In 2021, I graduated from Cornell University with a PhD. in English literature. My dissertation, Caught Up in the Arrangement: Forms of Literary Life in the Eighteenth Century, argued that literary characters constitute a form of life. Ever notice how fiction authors always seem to say that their characters “come to life” on the page, making their own choices? That’s what my PhD. is about. Makes sense for a screenwriter, don’t it?
While at Cornell, I was the instructor of record for three different freshmen writing seminars, which I designed, across seven semesters (as well as several teaching assistantships).
- Aliens and Others: Science Fiction at the Border. My science fiction course focused on speculative tales told by authors from marginalized backgrounds, asking students to rethink (or think against) the colonial mindset of “classic” science fiction.
- Reading Roleplaying Games. This popular class investigated where roleplaying games fall between “literature” and event, and how the ephemeral narratives they produce are structured by their presentation as books and as capitalist (or anticapitalist) products.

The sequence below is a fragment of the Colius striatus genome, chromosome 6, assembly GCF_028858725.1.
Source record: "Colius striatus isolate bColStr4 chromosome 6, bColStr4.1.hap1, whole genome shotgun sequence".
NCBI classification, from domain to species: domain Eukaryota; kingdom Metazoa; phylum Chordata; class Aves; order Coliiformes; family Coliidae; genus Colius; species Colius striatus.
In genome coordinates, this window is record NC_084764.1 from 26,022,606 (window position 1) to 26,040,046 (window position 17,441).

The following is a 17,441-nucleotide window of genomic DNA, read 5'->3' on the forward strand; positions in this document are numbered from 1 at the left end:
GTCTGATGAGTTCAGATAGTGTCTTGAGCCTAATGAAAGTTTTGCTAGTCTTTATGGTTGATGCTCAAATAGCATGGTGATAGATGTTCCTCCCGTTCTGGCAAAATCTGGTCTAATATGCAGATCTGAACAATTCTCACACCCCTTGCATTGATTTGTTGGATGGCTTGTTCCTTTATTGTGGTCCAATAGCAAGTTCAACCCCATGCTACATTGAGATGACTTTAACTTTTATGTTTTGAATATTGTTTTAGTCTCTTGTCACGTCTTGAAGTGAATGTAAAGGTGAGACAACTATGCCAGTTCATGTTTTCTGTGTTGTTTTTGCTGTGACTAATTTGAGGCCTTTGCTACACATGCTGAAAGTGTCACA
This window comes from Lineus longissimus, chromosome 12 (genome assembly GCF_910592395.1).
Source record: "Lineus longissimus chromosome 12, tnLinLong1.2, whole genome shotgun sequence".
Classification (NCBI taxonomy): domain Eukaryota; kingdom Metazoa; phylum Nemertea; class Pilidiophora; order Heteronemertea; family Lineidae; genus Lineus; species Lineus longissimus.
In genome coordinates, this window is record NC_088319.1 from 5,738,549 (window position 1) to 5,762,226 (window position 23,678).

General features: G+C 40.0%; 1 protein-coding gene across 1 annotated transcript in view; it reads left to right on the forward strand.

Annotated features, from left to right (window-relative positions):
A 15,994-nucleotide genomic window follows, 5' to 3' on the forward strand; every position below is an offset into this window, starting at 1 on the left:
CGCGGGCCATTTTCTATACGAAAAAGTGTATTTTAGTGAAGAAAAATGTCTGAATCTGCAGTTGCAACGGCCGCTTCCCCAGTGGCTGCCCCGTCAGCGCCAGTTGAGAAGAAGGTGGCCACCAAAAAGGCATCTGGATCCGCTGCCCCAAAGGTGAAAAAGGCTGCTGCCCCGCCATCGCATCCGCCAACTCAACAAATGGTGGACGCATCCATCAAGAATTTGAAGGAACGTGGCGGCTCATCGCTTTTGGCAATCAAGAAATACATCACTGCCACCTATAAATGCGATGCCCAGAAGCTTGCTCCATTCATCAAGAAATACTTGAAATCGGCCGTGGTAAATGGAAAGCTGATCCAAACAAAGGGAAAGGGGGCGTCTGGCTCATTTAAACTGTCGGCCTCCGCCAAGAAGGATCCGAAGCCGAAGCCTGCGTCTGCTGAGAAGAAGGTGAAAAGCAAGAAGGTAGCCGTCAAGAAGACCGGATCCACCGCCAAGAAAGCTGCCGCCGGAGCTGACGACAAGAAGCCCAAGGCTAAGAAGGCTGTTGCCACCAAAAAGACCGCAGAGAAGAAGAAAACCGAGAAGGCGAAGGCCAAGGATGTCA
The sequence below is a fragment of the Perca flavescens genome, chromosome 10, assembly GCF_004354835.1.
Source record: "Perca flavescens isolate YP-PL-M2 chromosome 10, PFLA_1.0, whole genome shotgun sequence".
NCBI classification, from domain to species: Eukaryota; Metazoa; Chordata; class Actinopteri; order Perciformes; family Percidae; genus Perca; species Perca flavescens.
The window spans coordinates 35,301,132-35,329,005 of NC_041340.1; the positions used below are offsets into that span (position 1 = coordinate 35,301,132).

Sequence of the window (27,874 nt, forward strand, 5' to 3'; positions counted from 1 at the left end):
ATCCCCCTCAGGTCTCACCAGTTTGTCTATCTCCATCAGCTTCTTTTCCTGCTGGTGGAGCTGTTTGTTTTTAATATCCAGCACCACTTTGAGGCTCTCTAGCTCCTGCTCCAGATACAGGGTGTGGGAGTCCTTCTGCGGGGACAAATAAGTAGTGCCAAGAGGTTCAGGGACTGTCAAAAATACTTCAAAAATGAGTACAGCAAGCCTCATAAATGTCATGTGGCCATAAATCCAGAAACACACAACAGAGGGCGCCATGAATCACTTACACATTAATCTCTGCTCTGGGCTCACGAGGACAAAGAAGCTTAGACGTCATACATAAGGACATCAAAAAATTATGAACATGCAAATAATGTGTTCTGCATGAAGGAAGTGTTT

- Word and Image. A so-called “single description” course, my take asked students to consider the differences between the written word and visual narrative, from graphic novels to drama to video.
In these classes, I focused on helping students discover their own best practices in the craft of writing, from research and argument design to first drafting to revision. Teaching has taught me much about my own process, and balancing that workload alongside my own writing goals gave me new insights into how to write quickly and edit effectively.